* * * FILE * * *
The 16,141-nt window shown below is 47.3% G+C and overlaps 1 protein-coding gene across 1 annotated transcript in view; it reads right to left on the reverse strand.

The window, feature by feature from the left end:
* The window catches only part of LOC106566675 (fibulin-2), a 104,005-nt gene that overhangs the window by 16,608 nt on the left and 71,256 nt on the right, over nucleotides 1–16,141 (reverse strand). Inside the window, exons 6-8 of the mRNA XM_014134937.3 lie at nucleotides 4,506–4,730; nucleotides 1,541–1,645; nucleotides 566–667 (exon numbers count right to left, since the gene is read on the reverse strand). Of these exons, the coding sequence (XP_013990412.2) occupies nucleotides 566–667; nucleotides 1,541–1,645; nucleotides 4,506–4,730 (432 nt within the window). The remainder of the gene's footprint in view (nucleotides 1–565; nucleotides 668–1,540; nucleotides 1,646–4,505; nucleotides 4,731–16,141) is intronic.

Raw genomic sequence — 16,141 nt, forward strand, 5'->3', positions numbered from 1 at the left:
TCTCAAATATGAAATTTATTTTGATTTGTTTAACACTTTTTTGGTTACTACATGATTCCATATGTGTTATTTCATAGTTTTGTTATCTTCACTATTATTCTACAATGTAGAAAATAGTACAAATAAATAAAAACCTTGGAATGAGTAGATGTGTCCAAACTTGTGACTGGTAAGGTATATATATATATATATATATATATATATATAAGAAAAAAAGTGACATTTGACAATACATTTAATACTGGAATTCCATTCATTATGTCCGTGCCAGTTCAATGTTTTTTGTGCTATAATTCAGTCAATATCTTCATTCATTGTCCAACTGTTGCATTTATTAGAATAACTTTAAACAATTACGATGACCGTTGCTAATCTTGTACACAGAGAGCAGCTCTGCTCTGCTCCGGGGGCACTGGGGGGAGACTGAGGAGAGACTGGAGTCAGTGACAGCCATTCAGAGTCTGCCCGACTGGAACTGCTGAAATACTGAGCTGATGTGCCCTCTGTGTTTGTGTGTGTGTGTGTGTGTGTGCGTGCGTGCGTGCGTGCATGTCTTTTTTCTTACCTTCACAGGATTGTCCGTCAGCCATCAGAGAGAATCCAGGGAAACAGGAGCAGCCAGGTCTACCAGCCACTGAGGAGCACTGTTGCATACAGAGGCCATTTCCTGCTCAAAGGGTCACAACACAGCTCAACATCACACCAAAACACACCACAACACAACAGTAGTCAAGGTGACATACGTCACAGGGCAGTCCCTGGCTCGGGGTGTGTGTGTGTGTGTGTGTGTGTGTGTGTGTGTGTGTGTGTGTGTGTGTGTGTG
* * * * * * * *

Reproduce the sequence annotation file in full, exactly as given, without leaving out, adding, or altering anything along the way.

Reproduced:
The 16,141-nt window shown below is 47.3% G+C and overlaps 1 protein-coding gene across 1 annotated transcript in view; it reads right to left on the reverse strand.

The window, feature by feature from the left end:
* The window catches only part of LOC106566675 (fibulin-2), a 104,005-nt gene that overhangs the window by 16,608 nt on the left and 71,256 nt on the right, over nucleotides 1–16,141 (reverse strand). Inside the window, exons 6-8 of the mRNA XM_014134937.3 lie at nucleotides 4,506–4,730; nucleotides 1,541–1,645; nucleotides 566–667 (exon numbers count right to left, since the gene is read on the reverse strand). Of these exons, the coding sequence (XP_013990412.2) occupies nucleotides 566–667; nucleotides 1,541–1,645; nucleotides 4,506–4,730 (432 nt within the window). The remainder of the gene's footprint in view (nucleotides 1–565; nucleotides 668–1,540; nucleotides 1,646–4,505; nucleotides 4,731–16,141) is intronic.

Raw genomic sequence — 16,141 nt, forward strand, 5'->3', positions numbered from 1 at the left:
TCTCAAATATGAAATTTATTTTGATTTGTTTAACACTTTTTTGGTTACTACATGATTCCATATGTGTTATTTCATAGTTTTGTTATCTTCACTATTATTCTACAATGTAGAAAATAGTACAAATAAATAAAAACCTTGGAATGAGTAGATGTGTCCAAACTTGTGACTGGTAAGGTATATATATATATATATATATATATATATATAAGAAAAAAAGTGACATTTGACAATACATTTAATACTGGAATTCCATTCATTATGTCCGTGCCAGTTCAATGTTTTTTGTGCTATAATTCAGTCAATATCTTCATTCATTGTCCAACTGTTGCATTTATTAGAATAACTTTAAACAATTACGATGACCGTTGCTAATCTTGTACACAGAGAGCAGCTCTGCTCTGCTCCGGGGGCACTGGGGGGAGACTGAGGAGAGACTGGAGTCAGTGACAGCCATTCAGAGTCTGCCCGACTGGAACTGCTGAAATACTGAGCTGATGTGCCCTCTGTGTTTGTGTGTGTGTGTGTGTGTGTGCGTGCGTGCGTGCGTGCATGTCTTTTTTCTTACCTTCACAGGATTGTCCGTCAGCCATCAGAGAGAATCCAGGGAAACAGGAGCAGCCAGGTCTACCAGCCACTGAGGAGCACTGTTGCATACAGAGGCCATTTCCTGCTCAAAGGGTCACAACACAGCTCAACATCACACCAAAACACACCACAACACAACAGTAGTCAAGGTGACATACGTCACAGGGCAGTCCCTGGCTCGGGGTGTGTGTGTGTGTGTGTGTGTGTGTGTGTGTGTGTGTGTGTGTGTGTGTGTGTG